Forum for Science, Industry and Business

Sponsored by:     3M 
Search our Site:

 

Patients who recover from coma but cannot communicate feel pain

07.10.2008
Do patients who survive a severe brain injury but fail to recover speech or non-verbal communication perceive pain ? After their remarkable publication where they showed that a patient in a vegetative state in reality was conscious*, scientists at the University of Liège (ULg) were able to tackle the very difficult issue of pain perception in coma survivors.

The Coma Science Group of the Cyclotron Research Centre and Neurology Department of the ULg used PET scanning to measure minimally conscious and vegetative patients’ brain activation in response to noxious stimulation.

After comparing results obtained in the different patient groups with those in healthy volunteers who could communicate it felt painful they concluded that minimally conscious patients must feel pain despite being unable to tell their environment. Hence, these patients should receive pain-killers, the authors concluded.

This study has major ethical and therapeutical consequences also with regard to end-of-life decisions in these challenging but vulnerable patient populations.

The study was led by Pr Steven Laureys from the Coma Science Group of the University of Liège and will be published this week in the prestigious journal Lancet Neurology.

* “Detecting Awareness in the Vegetative State”, Science, 08/09/2006, vol.313, p. 1402.

“Perception of pain in the minimally conscious state with PET activation : an observational study”. The Lancet Neurology, publication online 06/10/2008, www.thelancet.com/neurology (doi : 10.1016/S1474-4422(08)70220-5)

Authors: Mélanie Boly, Marie-Elisabeth Faymonville, Caroline Schankers, Philippe Peigneux, Bernard Lambermont, Christophe Philipps, Patrizio Lancellotti, André Luxen, Maurice Lamy, Gustave Moonen, Pierre Maquet, Steven Laureys.

Didier Moreau | alfa
Further information:
http://www.ulg.ac.be
http://www.thelancet.com/neurology

Further reports about: Coma ULg brain activation noxious stimulation

More articles from Health and Medicine:

nachricht Biofilm discovery suggests new way to prevent dangerous infections
23.05.2017 | University of Texas at Austin

nachricht Another reason to exercise: Burning bone fat -- a key to better bone health
19.05.2017 | University of North Carolina Health Care

All articles from Health and Medicine >>>

The most recent press releases about innovation >>>

Die letzten 5 Focus-News des innovations-reports im Überblick:

Im Focus: Turmoil in sluggish electrons’ existence

An international team of physicists has monitored the scattering behaviour of electrons in a non-conducting material in real-time. Their insights could be beneficial for radiotherapy.

We can refer to electrons in non-conducting materials as ‘sluggish’. Typically, they remain fixed in a location, deep inside an atomic composite. It is hence...

Im Focus: Wafer-thin Magnetic Materials Developed for Future Quantum Technologies

Two-dimensional magnetic structures are regarded as a promising material for new types of data storage, since the magnetic properties of individual molecular building blocks can be investigated and modified. For the first time, researchers have now produced a wafer-thin ferrimagnet, in which molecules with different magnetic centers arrange themselves on a gold surface to form a checkerboard pattern. Scientists at the Swiss Nanoscience Institute at the University of Basel and the Paul Scherrer Institute published their findings in the journal Nature Communications.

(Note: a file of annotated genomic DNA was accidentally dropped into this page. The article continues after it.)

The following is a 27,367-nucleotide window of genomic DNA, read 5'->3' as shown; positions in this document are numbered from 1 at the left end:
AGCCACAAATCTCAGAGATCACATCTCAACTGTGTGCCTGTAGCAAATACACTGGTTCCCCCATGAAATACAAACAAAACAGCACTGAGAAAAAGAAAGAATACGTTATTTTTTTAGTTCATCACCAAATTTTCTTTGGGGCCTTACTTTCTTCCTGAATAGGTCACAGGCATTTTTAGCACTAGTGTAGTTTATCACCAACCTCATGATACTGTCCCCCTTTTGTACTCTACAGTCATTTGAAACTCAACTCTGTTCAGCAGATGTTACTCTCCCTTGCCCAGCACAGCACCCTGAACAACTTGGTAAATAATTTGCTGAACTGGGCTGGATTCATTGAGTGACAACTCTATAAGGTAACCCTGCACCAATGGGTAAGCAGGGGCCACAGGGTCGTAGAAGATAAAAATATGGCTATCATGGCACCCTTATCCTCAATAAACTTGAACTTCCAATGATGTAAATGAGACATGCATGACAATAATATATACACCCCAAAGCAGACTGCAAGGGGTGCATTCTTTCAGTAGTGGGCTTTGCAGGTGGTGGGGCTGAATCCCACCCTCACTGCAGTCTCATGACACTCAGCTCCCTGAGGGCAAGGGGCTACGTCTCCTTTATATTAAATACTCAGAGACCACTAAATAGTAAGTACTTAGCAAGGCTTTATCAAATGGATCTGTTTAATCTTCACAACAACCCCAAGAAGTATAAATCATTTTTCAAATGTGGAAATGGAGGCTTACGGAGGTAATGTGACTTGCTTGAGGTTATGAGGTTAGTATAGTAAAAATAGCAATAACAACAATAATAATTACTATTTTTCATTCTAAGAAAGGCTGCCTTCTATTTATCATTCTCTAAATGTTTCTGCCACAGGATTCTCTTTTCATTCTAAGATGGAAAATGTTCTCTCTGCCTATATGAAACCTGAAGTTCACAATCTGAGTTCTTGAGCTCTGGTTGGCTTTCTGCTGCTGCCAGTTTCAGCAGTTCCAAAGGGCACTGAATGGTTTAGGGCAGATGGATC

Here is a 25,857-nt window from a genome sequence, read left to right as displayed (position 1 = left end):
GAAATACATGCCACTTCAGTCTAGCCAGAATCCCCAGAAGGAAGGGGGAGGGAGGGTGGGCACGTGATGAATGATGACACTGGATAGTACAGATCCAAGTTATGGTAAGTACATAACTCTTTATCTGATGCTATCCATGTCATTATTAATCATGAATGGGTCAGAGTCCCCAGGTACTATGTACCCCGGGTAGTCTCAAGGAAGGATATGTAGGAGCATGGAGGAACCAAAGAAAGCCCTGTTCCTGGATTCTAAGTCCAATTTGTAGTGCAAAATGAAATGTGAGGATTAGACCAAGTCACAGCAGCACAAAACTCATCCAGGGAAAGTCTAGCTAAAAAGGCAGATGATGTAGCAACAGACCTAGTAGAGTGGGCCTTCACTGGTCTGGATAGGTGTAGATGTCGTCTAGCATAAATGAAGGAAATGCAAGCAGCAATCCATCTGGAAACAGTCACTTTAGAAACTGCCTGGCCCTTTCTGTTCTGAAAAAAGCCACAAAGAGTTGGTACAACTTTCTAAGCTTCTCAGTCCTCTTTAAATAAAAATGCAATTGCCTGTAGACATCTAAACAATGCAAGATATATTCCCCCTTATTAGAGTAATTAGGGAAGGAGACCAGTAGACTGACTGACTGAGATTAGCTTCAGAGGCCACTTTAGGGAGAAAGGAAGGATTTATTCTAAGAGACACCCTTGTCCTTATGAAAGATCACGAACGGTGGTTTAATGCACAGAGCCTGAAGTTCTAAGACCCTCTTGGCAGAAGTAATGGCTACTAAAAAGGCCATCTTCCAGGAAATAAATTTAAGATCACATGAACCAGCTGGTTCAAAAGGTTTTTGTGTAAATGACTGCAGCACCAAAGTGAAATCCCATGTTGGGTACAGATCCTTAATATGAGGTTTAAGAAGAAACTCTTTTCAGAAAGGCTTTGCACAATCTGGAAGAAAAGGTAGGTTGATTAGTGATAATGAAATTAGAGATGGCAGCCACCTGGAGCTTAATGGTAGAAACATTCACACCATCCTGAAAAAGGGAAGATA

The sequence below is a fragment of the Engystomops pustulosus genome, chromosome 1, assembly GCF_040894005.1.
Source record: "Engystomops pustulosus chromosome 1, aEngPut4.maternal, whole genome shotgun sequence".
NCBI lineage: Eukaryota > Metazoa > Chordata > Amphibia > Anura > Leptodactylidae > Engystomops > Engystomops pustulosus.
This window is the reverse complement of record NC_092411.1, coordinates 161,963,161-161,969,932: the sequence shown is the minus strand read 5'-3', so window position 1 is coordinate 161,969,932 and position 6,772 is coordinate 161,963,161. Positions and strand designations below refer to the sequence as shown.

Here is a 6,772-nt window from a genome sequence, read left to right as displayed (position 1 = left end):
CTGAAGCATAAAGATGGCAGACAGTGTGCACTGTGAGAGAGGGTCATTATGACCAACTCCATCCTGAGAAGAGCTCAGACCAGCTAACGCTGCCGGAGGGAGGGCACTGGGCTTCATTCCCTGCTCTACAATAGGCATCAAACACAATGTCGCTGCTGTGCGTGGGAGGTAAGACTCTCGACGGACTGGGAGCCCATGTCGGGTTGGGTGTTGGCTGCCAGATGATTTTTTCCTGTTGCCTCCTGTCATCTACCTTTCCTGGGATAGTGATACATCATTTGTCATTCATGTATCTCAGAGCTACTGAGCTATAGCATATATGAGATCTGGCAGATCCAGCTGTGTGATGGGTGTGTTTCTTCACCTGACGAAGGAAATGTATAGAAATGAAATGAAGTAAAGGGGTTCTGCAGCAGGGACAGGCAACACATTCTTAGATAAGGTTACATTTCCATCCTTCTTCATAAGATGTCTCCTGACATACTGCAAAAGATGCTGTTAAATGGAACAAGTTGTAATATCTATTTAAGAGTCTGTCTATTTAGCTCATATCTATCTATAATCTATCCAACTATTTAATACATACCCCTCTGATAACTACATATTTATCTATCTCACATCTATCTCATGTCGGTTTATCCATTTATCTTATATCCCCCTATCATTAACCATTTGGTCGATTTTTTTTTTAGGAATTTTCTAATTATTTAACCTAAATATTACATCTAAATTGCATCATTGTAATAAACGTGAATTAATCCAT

Ferrimagnets are composed of two centers which are magnetized at different strengths and point in opposing directions. Two-dimensional, quasi-flat ferrimagnets...

Im Focus: World's thinnest hologram paves path to new 3-D world

Nano-hologram paves way for integration of 3-D holography into everyday electronics

An Australian-Chinese research team has created the world's thinnest hologram, paving the way towards the integration of 3D holography into everyday...

Im Focus: Using graphene to create quantum bits

In the race to produce a quantum computer, a number of projects are seeking a way to create quantum bits -- or qubits -- that are stable, meaning they are not much affected by changes in their environment. This normally needs highly nonlinear non-dissipative elements capable of functioning at very low temperatures.

In pursuit of this goal, researchers at EPFL's Laboratory of Photonics and Quantum Measurements LPQM (STI/SB), have investigated a nonlinear graphene-based...

Im Focus: Bacteria harness the lotus effect to protect themselves

Biofilms: Researchers find the causes of water-repelling properties

Dental plaque and the viscous brown slime in drainpipes are two familiar examples of bacterial biofilms. Removing such bacterial depositions from surfaces is...

All Focus news of the innovation-report >>>

Anzeige

Anzeige

Event News

AWK Aachen Machine Tool Colloquium 2017: Internet of Production for Agile Enterprises

23.05.2017 | Event News

Dortmund MST Conference presents Individualized Healthcare Solutions with micro and nanotechnology

22.05.2017 | Event News

Innovation 4.0: Shaping a humane fourth industrial revolution

17.05.2017 | Event News

 
Latest News

Scientists propose synestia, a new type of planetary object

23.05.2017 | Physics and Astronomy

Zap! Graphene is bad news for bacteria

23.05.2017 | Life Sciences

Medical gamma-ray camera is now palm-sized

23.05.2017 | Medical Engineering

VideoLinks
B2B-VideoLinks
More VideoLinks >>>